I know that in Orlando's case the downtown stores closed, not because they were unprofitable, but mostly because by the late 80's the owners of the chains simply no longer wanted to bother with them (old infrastructure and odd-shaped buildings, etc.) Ironically, in Nashville's case they seem to have left just as the renaissance of the second-tier center cities was just gathering steam.

I am struck by the fact that a lot of younger people I talk to locally are amazed when I tell them just how many chains they associate with malls could once be found downtown in smaller towns like Orlando was at the time. Of course, if you're under 30, they were long gone by the time you were born.

My guess is, that if major retail is to return to our downtowns, it is more likely to happen in a district with new construction rather than fitting into existing buildings. The trick, I think , will be to make sure such a district is extended into the existing street grid to avoid dropping what is essentially a suburban mall into a center city and to incorporate things like pocket parks, offices for consumer activities, etc., into the mix. Orlando tried to require ground floor retail in each new building spread out downtown and it has mostly been a failure. It may be time to try the alternate approach for those downtowns with enough land to make it work.

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My guess is, that if major retail is to return to our downtowns, it is more likely to happen in a district with new construction rather than fitting into existing buildings. The trick, I think , will be to make sure such a district is extended into the existing street grid to avoid dropping what is essentially a suburban mall into a center city and to incorporate things like pocket parks, offices for consumer activities, etc., into the mix.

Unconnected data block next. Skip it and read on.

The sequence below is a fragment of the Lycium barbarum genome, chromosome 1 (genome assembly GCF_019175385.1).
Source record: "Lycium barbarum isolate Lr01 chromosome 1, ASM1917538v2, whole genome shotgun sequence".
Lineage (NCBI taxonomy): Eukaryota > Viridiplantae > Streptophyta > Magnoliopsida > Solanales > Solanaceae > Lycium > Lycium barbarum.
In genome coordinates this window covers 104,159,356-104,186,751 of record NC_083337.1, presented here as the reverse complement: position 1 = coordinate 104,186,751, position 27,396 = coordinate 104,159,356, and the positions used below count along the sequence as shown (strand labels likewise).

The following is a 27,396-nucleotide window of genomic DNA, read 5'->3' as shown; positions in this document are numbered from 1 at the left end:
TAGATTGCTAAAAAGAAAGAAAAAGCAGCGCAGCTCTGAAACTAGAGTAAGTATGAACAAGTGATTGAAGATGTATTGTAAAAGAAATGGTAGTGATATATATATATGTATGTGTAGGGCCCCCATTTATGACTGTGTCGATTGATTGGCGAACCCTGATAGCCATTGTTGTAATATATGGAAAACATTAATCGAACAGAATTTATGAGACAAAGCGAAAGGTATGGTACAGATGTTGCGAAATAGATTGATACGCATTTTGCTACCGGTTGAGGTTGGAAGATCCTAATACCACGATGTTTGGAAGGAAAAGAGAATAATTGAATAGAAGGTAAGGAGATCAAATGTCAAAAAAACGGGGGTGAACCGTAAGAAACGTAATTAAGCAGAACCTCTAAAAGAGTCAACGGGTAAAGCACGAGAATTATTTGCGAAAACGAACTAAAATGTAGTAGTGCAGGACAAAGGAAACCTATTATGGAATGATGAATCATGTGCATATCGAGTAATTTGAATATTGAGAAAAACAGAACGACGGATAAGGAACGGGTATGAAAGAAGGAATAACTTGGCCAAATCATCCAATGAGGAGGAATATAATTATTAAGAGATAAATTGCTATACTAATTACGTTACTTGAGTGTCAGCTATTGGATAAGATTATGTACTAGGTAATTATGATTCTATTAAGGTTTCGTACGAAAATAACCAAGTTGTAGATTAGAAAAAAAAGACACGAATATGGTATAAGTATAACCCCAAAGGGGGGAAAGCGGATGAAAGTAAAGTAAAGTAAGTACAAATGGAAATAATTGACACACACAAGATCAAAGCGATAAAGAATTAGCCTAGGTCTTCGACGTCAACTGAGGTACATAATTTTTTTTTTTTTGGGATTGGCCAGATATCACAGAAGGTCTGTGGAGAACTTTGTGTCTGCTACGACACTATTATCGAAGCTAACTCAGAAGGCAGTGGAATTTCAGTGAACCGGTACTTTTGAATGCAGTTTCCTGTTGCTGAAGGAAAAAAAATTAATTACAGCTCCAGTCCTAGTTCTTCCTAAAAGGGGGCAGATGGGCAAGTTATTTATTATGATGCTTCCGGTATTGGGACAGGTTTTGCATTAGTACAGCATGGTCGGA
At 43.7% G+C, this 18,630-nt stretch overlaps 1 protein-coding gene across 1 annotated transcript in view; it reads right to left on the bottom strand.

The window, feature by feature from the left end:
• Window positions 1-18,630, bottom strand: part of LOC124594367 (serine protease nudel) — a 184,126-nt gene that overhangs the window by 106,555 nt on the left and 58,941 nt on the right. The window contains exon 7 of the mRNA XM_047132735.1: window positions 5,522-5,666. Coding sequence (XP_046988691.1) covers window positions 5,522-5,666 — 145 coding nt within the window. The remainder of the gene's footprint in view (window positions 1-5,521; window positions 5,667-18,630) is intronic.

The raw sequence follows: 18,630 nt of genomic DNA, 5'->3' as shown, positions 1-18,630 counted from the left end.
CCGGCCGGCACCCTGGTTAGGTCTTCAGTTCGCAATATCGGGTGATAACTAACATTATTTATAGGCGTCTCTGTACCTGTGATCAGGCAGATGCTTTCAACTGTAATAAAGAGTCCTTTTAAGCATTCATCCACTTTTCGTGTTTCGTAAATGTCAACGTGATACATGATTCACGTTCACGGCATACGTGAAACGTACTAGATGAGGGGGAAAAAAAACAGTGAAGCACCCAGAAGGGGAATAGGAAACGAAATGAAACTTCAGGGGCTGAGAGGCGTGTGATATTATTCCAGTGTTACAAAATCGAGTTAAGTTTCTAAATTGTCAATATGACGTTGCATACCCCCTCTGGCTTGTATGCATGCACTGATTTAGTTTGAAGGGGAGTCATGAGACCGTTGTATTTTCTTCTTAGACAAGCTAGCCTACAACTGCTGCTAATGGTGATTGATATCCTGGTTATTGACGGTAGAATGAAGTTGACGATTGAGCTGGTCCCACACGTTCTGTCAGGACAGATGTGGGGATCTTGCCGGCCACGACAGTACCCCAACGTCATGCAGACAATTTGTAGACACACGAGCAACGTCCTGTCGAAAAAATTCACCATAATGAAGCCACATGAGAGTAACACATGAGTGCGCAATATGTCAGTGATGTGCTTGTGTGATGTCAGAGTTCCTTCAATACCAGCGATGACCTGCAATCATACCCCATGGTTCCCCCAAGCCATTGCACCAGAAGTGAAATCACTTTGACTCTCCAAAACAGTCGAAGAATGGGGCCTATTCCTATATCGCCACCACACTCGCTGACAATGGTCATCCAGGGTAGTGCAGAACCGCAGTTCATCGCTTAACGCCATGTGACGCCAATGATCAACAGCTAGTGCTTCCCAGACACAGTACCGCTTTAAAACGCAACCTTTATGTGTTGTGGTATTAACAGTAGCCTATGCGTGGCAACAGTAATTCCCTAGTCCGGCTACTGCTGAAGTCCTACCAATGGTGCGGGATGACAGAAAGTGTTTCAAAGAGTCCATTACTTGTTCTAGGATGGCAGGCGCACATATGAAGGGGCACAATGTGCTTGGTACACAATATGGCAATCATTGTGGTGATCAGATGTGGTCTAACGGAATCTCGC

That is the key. Philadelphia has the horrendous Gallery at Market East. It's a terrible monstrosity that destroyed the block it was placed on. It is the one place in Center City Philadelphia that most people actively avoid because it's just so crappy.

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Let's not forget that Target is a department store (and don't forget that Target bought Marshall Fields, the Chicago department store). I'm still holding out that an Urban Target will go in the Northwestern Mutual/Boyle property off of Charlotte, or at least be included in the mix. I'm not a big fan of Target per se, but one thing that I will give them is that when they came into Chicago they built structures that worked with their neighboring buildings, that were built up to the street, and that were pedestrian and even handicap accessible from public transportation. Their willingness to work with urban design and to put a store in a mixed-use complex with housing is part of the reason that they are miles ahead of Walmart in terms of coming into Chicago.

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Actually, I believe it was Macy's that bought Chicago's beloved Marshall Fields. (and the folks in Chicago really hated to let go of their old favorite department store!) The downtown Target went into the historic Carson Pirie Scott department store building just down the street from Marshall Fields' flagship store. Here is a copy/paste from wiki--

The 600,000-square-foot (56,000 m2) building, now renamed the Sullivan Center, is currently owned by Joseph Freed and Associates LLC, a real estate developer based in Palatine, Illinois.

In 2008, a second renovation project of the decorative iron work on the lower three floors began. This included the State Street facade as well as rear portions of the building which face Wabash Avenue. Part of the funding for this renovation was provided by the City of Chicago. The Wabash facade was completed in August 2009 and the work on State Street in late 2010.[13][14]

Tenants of the Sullivan Center include the School of the Art Institute of Chicago and Gensler. In December 2010, Freed and Associates announced it was in talks with retailer Target, who expressed an interest in occupying part of the structure.[15] On February 15, 2011, the retailer announced it would lease 125,000 sq ft (11,600 m2) spread over two floors of the building. The new store opened July 26, 2012 and was met with favorable reviews for its clean design while being sensitive to the historic character of the structure.[16]